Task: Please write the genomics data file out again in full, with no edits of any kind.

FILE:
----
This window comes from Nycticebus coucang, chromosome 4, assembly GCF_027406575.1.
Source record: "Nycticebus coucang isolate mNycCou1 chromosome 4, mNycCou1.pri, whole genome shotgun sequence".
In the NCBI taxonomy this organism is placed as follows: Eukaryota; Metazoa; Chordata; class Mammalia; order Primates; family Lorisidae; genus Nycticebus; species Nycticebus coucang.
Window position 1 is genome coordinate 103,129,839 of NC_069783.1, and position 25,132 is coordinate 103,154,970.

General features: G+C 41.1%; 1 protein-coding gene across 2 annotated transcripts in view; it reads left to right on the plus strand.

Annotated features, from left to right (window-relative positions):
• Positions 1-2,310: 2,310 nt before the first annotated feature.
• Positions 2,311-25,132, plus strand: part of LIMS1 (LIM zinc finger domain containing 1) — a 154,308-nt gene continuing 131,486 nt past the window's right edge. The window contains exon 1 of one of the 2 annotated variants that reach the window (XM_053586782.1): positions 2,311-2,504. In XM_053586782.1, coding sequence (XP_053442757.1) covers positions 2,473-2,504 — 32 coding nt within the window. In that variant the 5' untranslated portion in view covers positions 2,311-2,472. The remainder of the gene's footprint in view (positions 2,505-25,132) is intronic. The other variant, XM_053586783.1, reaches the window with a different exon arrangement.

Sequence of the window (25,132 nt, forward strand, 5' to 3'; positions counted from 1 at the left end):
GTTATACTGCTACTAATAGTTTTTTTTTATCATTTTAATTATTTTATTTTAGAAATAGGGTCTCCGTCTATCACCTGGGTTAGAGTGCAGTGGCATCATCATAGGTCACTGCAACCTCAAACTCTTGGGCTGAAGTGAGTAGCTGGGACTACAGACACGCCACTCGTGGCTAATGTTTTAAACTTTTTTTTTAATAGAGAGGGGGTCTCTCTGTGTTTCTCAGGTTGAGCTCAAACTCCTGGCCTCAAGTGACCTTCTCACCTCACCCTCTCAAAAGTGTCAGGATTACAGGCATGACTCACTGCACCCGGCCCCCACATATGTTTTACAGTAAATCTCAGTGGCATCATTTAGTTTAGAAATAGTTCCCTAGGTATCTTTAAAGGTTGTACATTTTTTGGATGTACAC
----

This window comes from Nycticebus coucang, chromosome 4, assembly GCF_027406575.1.
Source record: "Nycticebus coucang isolate mNycCou1 chromosome 4, mNycCou1.pri, whole genome shotgun sequence".
In the NCBI taxonomy this organism is placed as follows: Eukaryota; Metazoa; Chordata; class Mammalia; order Primates; family Lorisidae; genus Nycticebus; species Nycticebus coucang.
Window position 1 is genome coordinate 103,129,839 of NC_069783.1, and position 25,132 is coordinate 103,154,970.

General features: G+C 41.1%; 1 protein-coding gene across 2 annotated transcripts in view; it reads left to right on the plus strand.

Annotated features, from left to right (window-relative positions):
• Positions 1-2,310: 2,310 nt before the first annotated feature.
• Positions 2,311-25,132, plus strand: part of LIMS1 (LIM zinc finger domain containing 1) — a 154,308-nt gene continuing 131,486 nt past the window's right edge. The window contains exon 1 of one of the 2 annotated variants that reach the window (XM_053586782.1): positions 2,311-2,504. In XM_053586782.1, coding sequence (XP_053442757.1) covers positions 2,473-2,504 — 32 coding nt within the window. In that variant the 5' untranslated portion in view covers positions 2,311-2,472. The remainder of the gene's footprint in view (positions 2,505-25,132) is intronic. The other variant, XM_053586783.1, reaches the window with a different exon arrangement.

Sequence of the window (25,132 nt, forward strand, 5' to 3'; positions counted from 1 at the left end):
GTTATACTGCTACTAATAGTTTTTTTTTATCATTTTAATTATTTTATTTTAGAAATAGGGTCTCCGTCTATCACCTGGGTTAGAGTGCAGTGGCATCATCATAGGTCACTGCAACCTCAAACTCTTGGGCTGAAGTGAGTAGCTGGGACTACAGACACGCCACTCGTGGCTAATGTTTTAAACTTTTTTTTTAATAGAGAGGGGGTCTCTCTGTGTTTCTCAGGTTGAGCTCAAACTCCTGGCCTCAAGTGACCTTCTCACCTCACCCTCTCAAAAGTGTCAGGATTACAGGCATGACTCACTGCACCCGGCCCCCACATATGTTTTACAGTAAATCTCAGTGGCATCATTTAGTTTAGAAATAGTTCCCTAGGTATCTTTAAAGGTTGTACATTTTTTGGATGTACAC